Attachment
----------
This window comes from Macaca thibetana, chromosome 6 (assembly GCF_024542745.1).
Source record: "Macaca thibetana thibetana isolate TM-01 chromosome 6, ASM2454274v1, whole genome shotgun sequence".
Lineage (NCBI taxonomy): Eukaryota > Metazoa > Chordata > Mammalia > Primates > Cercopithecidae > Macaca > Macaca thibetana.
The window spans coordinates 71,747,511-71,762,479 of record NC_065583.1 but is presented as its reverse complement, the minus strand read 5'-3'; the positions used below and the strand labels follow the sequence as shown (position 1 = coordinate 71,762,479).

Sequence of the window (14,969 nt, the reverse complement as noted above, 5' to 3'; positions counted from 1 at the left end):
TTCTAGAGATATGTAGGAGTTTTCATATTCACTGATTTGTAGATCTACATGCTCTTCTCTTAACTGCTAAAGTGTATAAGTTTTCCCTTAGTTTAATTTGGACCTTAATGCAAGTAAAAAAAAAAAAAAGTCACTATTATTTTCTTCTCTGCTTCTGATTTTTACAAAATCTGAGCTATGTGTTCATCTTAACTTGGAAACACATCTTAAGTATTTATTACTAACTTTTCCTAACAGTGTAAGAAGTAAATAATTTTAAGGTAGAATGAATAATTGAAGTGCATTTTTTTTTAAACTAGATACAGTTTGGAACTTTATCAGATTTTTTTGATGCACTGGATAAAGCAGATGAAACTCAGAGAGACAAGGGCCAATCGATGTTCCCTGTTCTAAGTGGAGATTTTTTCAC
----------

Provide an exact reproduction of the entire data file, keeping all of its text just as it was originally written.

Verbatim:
This window comes from Macaca thibetana, chromosome 6 (assembly GCF_024542745.1).
Source record: "Macaca thibetana thibetana isolate TM-01 chromosome 6, ASM2454274v1, whole genome shotgun sequence".
Lineage (NCBI taxonomy): Eukaryota > Metazoa > Chordata > Mammalia > Primates > Cercopithecidae > Macaca > Macaca thibetana.
The window spans coordinates 71,747,511-71,762,479 of record NC_065583.1 but is presented as its reverse complement, the minus strand read 5'-3'; the positions used below and the strand labels follow the sequence as shown (position 1 = coordinate 71,762,479).

Sequence of the window (14,969 nt, the reverse complement as noted above, 5' to 3'; positions counted from 1 at the left end):
TTCTAGAGATATGTAGGAGTTTTCATATTCACTGATTTGTAGATCTACATGCTCTTCTCTTAACTGCTAAAGTGTATAAGTTTTCCCTTAGTTTAATTTGGACCTTAATGCAAGTAAAAAAAAAAAAAAGTCACTATTATTTTCTTCTCTGCTTCTGATTTTTACAAAATCTGAGCTATGTGTTCATCTTAACTTGGAAACACATCTTAAGTATTTATTACTAACTTTTCCTAACAGTGTAAGAAGTAAATAATTTTAAGGTAGAATGAATAATTGAAGTGCATTTTTTTTTAAACTAGATACAGTTTGGAACTTTATCAGATTTTTTTGATGCACTGGATAAAGCAGATGAAACTCAGAGAGACAAGGGCCAATCGATGTTCCCTGTTCTAAGTGGAGATTTTTTCAC